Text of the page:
It usually presents in kids that are between the ages of 3 and 6
and it's an infection causing edema of the epiglottis.
This can result in airway obstruction
which is why it becomes life threatening very quickly.
Common causes include infection with h. flu type B
and is preventable by immunization
which is why the incidence is actually decreased overtime.
This is most commonly and most quickly diagnosed by a lateral radiograph of the neck.
Clinically, patients present with stridor, drooling, dysphagia and fever,
so whenever a patient presents with stridor,
you always wanna make sure that there isn't an obstructive lesion of the neck
and epiglottis in a patient that has both stridor and fever
is one of the things that you wanna think about.
So you can see here 2 lateral images of the neck.
The left image demonstrates a normal epiglottis
and you can see that pointed out by the arrow.
The right image is a patient that has epiglottitis
which you can also see pointed out by the arrow
and if you take a look at the difference,
the epiglottis in a normal patient is a very thin structure
while in a patient with epiglottitis, it's a much thicker structure
which can result in obstruction of the airway.
In a patient that has epiglottitis, the epiglottis has a "thumb-like" appearance.
So let's discuss croup.
Croup is most commonly caused by parainfluenza virus
and it occurs usually between the ages of 6 months and 3 years.
The most common clinical symptom is a barking cough
which sounds very different than regular cough
and once you've heard it, it's very easy to recognize again.
These are usually diagnosed clinically because of the very classic barking cough.
However, you can obtain a radiograph just to exclude other causes of airway obstruction.
It's usually diagnosed with a frontal and a lateral radiograph
and you can see here on the frontal view,
the airway has an upside down "V" appearance
which is also called the "steeple sign."
On the lateral radiograph, you have narrowing of the subglottic trachea
which is outlined here by the arrow and you have distention of the hypopharynx.
So because you have a narrowing distally,
you have a dilatation more anteriorly of the pharynx.
Again, this is somewhat of a classic radiographic sign,
it's not always seen in patients and that's why patients are usually diagnosed
just with that barking cough that they present with.
Aspirated foreign body is something very important to recognize in a kid.
So aspirated foreign bodies often lodge within the bronchus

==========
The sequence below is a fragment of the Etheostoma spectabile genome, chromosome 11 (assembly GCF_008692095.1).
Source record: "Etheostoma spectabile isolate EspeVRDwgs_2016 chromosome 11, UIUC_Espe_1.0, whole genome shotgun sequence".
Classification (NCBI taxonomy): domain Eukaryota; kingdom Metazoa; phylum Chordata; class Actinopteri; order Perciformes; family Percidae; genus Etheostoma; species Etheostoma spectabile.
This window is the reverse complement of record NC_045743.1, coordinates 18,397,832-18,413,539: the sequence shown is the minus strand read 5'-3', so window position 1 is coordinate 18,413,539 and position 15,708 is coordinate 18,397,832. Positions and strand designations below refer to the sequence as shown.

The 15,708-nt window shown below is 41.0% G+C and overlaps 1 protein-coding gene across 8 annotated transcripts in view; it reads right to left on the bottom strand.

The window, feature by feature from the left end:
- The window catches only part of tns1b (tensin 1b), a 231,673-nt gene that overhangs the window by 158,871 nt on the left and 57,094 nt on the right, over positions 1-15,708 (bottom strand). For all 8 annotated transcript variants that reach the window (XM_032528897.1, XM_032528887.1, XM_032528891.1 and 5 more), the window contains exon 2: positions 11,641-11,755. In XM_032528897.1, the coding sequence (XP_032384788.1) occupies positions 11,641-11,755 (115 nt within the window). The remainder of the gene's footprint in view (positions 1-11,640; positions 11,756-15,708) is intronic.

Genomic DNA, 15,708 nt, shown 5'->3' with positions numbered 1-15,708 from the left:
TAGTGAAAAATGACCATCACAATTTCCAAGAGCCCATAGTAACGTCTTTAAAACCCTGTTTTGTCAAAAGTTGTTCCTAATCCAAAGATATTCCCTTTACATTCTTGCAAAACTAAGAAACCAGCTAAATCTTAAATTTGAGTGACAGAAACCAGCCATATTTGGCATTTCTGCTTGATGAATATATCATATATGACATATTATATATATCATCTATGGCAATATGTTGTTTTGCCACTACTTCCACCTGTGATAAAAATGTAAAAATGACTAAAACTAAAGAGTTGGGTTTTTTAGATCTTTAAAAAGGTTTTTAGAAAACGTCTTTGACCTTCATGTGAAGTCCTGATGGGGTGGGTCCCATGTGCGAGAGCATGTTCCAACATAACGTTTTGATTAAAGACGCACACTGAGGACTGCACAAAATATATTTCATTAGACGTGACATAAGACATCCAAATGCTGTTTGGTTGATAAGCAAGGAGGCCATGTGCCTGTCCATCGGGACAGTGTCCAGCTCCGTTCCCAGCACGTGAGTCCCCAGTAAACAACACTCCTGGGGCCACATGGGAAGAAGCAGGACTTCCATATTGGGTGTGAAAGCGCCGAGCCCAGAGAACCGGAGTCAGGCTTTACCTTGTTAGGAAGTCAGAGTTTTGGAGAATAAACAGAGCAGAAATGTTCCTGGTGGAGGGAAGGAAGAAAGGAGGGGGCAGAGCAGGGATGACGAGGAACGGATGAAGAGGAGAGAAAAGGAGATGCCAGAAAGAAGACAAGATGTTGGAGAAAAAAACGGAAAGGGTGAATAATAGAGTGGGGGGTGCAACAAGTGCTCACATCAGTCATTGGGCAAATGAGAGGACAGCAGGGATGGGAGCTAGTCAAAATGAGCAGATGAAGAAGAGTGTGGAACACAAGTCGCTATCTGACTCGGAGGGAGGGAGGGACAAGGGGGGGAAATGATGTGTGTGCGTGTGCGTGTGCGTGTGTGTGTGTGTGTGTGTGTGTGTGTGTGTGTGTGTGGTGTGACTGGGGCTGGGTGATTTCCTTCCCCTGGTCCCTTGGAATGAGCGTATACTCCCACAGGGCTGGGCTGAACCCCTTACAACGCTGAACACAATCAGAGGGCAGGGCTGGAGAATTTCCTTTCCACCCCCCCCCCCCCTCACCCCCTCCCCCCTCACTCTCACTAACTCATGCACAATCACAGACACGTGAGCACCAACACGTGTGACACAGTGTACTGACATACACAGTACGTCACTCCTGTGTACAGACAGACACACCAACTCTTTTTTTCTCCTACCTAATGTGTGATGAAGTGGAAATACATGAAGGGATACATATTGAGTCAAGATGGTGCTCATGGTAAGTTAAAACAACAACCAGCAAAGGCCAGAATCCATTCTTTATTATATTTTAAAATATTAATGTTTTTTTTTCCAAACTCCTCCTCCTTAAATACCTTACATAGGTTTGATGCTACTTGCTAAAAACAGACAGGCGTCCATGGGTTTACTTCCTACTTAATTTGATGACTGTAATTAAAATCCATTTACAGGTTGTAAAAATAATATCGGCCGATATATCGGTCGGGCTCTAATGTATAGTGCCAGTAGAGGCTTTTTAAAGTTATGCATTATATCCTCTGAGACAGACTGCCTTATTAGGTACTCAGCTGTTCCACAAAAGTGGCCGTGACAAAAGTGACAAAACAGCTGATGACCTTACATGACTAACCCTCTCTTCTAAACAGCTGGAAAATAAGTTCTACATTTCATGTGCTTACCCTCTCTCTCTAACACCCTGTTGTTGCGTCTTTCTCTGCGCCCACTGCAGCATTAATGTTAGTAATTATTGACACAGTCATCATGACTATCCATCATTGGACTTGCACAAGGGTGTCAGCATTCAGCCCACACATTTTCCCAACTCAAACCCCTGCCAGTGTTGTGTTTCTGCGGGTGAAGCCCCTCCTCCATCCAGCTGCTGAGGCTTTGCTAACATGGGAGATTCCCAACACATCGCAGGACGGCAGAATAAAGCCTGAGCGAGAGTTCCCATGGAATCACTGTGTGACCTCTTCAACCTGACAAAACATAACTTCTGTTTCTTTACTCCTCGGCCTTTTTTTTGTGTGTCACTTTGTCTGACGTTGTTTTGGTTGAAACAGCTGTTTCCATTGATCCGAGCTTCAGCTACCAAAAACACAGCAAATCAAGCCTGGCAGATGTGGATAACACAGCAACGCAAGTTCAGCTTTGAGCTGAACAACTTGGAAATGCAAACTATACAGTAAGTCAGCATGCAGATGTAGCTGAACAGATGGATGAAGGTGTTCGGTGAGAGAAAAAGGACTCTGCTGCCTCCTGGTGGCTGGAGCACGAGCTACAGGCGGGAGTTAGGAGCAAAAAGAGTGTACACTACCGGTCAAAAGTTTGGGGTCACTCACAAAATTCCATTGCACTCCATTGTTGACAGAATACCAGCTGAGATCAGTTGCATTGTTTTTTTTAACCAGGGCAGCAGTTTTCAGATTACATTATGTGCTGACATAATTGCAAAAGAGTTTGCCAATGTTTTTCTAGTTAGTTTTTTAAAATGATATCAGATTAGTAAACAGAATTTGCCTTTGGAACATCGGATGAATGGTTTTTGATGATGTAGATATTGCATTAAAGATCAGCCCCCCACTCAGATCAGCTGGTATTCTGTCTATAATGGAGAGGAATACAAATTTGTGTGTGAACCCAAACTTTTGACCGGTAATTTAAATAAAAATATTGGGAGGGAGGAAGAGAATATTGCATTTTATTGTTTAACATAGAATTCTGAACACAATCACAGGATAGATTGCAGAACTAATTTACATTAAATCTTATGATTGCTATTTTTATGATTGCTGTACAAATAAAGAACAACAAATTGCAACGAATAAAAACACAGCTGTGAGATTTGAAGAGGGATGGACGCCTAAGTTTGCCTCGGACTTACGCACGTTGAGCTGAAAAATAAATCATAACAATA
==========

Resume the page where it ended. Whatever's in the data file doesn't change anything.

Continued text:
and a standard inspiratory radiograph may be normal.
So in suspected cases of aspiration, you wanna perform both an inspiratory
and an expiratory film to take a better look at the airway
In children who can't cooperate with inspiration and expiration,
you can perform bilateral decubitus fuse.
So let's take a look at this case.
This patient has a suspected foreign body.
Which side do you think is abnormal?
You see on this frontal radiograph, there are asymmetric lung volumes.
The lung volume is increased on the right and it's decreased on the left
and it's hard really to determine which one is abnormal.
So in this patient we performed bilateral decubitus fuse
because the patient was too young to cooperate with inspiration and expiration.
So the image on the left is done with the right side of the patient down
and then the image on the right is done with the left side of the patient down.
So now, can you tell which one is abnormal?
So this actually demonstrates that the right lateral decubitus film
shows no change in volume of the right lung.
So this is the right lung here.
Generally, because of gravity the lung that is in the lower position
should decompress and if it doesn't and it remains persistently hyperinflated,
that's the side of the abnormality.
The left decubitus film demonstrate normal collapse of the left lung in this position.
So this is what you would normally expect to see.
The lung that's again in the lower position should collapse
because of the gravity, so this imaging indicates there is obstruction
of the right mainstem bronchus with a foreign body.
So this patient ended up having a bronchoscopy
to remove the foreign body that was lodged in there.
So we've gone over some common abnormalities
that you might encounter in the neonatal period and in kids.
Again, very different than what you might encounter in an adult.